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In Awakenings, directed by Penny Marshall, 1990.
UPDATE: I wrote about Williams and his work for Vanity Fair Online, here.
Posted at 07:32 PM in In Memoriam | Permalink
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Amazing comedian. Amazing stuff when young, onstage and on teevee.
Somewhat thin film career for someone of his talent. Got to Old Bob De Niro stage at a younger age.
But The Survivors, Moscow on the Hudson, Club Paradise, Cadillac Man, The Fisher King, Deconstructing Harry, One Hour Photo, Insomnia.
Not too shabby. Not too shabby at all. RIP.
August 11, 2014 at 07:53 PM
The last thing I saw him in was a cameo on Louis C.K.'s show. It was a brief scene at the start of the episode, but he was brilliant in it. It was the sort of thing I wish he could have done all the time, weird, dark and hilarious. Along with the movies Petey mentioned, I'd also throw in Mike Nichol's remake of The Birdcage and Dead Again. And I'd like to check out the movies he made with Bobcat Goldwaith one of these days. But I don't think Hollywood ever captured what he was probably truly capable of.
He'll be missed. RIP.
August 11, 2014 at 08:14 PM
Surprised no one has mentioned GARP. I keep thinking of this scene:
August 11, 2014 at 09:56 PM
Strikes even harder because last year I had a friend who ended his battle with depression in much the same way. Said my wife, who's also dealt with it quite a bit: "Sometimes it gets so hard to stick around."
Grant L |
August 11, 2014 at 11:00 PM
"I'd also throw in Mike Nichol's remake of The Birdcage"
It was utterly spoiled for me by seeing the (superior) original first. If I hadn't, it's certainly possible I'd have enjoyed it more. I generally worship the ground Mike Nichols walks upon.
"But I don't think Hollywood ever captured what he was probably truly capable of."
Yeah. That was my point too. (Though his performances in a few of his early, unfairly neglected films are amazing.) But as a result of his somewhat thin Hollywood career, I don't know if he'll get membership in the Forest Lawn Memorial Golf Club In Heaven on the first ballot.
August 12, 2014 at 10:01 AM
I had almost forgotten how good One Hour Photo and The Birdcage were (though the latter might have been truly great had Elaine May directed in addition to writing it) and one shouldn't forget William's brilliant turn as the King of the Moon in Gilliam's masterpiece, The Adventures of Baron Munchausen, but for me Williams's best performance in a truly great film was his first: Altman's (and Feiffer's and Nilsson's) underappreciated Popeye. To my way of thinking, his transformation into a live action cartoon is as good as anything Jerry Lewis ever pulled off, and, better still, he showed there that he could be genuinely sexy. (Of course it helped that he had Warren Beatty's McCabe as a kind of model to parody.) It's a shame that the American film making community wasn't able to provide him more opportunities to do such work.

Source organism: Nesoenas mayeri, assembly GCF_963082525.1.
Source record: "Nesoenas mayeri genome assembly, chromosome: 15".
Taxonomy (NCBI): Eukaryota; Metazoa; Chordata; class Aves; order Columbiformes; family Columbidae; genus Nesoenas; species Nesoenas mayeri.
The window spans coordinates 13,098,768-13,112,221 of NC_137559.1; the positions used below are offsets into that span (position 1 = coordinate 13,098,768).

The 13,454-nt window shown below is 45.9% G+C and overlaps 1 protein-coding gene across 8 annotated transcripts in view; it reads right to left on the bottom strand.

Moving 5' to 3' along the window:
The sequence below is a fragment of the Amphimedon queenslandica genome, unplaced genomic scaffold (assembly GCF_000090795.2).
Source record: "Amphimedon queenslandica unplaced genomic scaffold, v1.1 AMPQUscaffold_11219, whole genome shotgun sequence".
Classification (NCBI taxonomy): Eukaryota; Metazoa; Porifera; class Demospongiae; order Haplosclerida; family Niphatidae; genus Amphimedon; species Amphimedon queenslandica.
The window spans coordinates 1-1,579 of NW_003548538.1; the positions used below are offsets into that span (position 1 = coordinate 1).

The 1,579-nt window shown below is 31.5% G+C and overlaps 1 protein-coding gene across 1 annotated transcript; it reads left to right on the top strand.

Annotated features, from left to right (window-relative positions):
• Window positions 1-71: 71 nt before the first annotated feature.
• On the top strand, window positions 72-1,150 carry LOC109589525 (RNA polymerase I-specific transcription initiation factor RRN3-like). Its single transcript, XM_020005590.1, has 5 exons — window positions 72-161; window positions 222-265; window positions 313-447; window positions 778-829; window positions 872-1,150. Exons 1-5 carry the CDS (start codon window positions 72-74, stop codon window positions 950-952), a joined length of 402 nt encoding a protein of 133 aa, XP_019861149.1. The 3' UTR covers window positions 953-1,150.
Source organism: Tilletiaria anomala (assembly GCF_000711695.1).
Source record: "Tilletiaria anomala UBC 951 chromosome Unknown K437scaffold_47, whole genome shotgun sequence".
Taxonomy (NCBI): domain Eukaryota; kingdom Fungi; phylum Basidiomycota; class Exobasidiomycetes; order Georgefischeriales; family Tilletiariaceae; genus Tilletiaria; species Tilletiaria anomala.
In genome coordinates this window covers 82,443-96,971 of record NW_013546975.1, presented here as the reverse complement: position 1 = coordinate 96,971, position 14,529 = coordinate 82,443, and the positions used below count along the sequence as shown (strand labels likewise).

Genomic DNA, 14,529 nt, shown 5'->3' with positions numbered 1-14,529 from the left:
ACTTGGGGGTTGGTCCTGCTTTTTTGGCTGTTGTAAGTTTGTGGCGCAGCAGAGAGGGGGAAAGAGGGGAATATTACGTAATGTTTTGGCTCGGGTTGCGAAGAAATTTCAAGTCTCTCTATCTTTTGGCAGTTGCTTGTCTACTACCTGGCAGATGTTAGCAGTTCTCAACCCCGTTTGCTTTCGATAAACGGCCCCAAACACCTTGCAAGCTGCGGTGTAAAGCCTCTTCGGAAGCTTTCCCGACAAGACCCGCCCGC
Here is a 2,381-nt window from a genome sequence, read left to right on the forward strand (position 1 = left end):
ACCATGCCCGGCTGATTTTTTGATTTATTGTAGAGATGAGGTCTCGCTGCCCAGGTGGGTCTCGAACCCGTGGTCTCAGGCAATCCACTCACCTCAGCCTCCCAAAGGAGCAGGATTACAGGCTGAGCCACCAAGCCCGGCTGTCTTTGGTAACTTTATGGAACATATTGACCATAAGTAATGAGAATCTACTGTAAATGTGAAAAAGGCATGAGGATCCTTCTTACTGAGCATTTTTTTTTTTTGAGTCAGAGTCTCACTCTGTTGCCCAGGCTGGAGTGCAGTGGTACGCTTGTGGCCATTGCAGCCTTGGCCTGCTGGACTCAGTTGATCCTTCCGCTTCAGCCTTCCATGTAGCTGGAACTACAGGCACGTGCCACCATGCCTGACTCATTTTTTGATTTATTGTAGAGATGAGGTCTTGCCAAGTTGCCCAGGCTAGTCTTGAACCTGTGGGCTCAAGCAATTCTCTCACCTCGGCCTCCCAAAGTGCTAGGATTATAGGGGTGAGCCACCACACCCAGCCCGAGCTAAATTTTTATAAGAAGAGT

Dale Wittig |
August 12, 2014 at 10:22 AM
Kudos to Glenn for calling out Moscow on the Hudson in his Vanity Fair piece. Definitely in the running for his greatest film performance.
August 12, 2014 at 10:25 AM
"Because he eventually lost the battle with one of the things he struggled with does not, I think, make him any less of a hero."
I did not understand that this was true until I read it. Thank you.
August 12, 2014 at 06:18 PM
As if this week didn't suck badly enough, Lauren Bacall has died.
August 12, 2014 at 08:35 PM
An especially memorable Robin William performance is his unbilled portrayal of the assassin in Christopher Hampton's 1996 adaptation (he wrote and directed it) of Joseph Conrad's "The Secret Agent" (also the source of Alfred Hitchcock's "Sabotage").
His performance in this seemingly forgotten film captures his character's unnerving nihilism, which sees absolutely no value whatsoever in the entire human project, with a precision and a passion that I've never seen surpassed in the cinema for sheer blood-chilling intensity.
Could this be why he is unbilled in the cast list? Could the shattering bleakness of this characterization, so unlike what anyone then could have expected from the Williams who was so celebrated and loved (properly so) for the seemingly inexhaustible fertility of his comic inventiveness, have been a glimpse into whatever drove him to end his life?
Let's not speculate. Instead, let's consider making this atypical Williams film a bit less obscure so that it can join his more famous achievements when we pay tribute to his career and life.
Michael Dempsey |
August 12, 2014 at 09:46 PM
@Michael: I vaguely recall this film when it came out, but I had not idea until looking it up just now how much acting talent is in the cast. I will certainly have to check it out.
I come from a generation that mostly remembers Williams as the zany sit-com actor and stand-up comedian that he often was. This might be why the breadth of his performances is so surprising. Even now, it's hard to believe how often and well Williams reined in the manic energy that he so often put on display in favor of developing restrained, recognizable human characters. (As a point of comparison, Jim Carrey has managed to do the same only sparingly. In fact, "Eternal Sunshine..." is the only film that immediately comes to mind.) I suppose such acting range shouldn't be all that surprising coming from a Julliard-trained actor, but Williams' manic comedic persona burst on the scene so forcefully and left such an indelible mark that it obscured the full extent of his talent.
August 12, 2014 at 10:41 PM
KISS front man Gene "Asshole" Simmons says depressed people should kill themselves. Great timing, Gene.
At least an Australian radio network responded by banning KISS songs, with the network chief describing Simmons as a "dickhead."
August 17, 2014 at 07:52 PM
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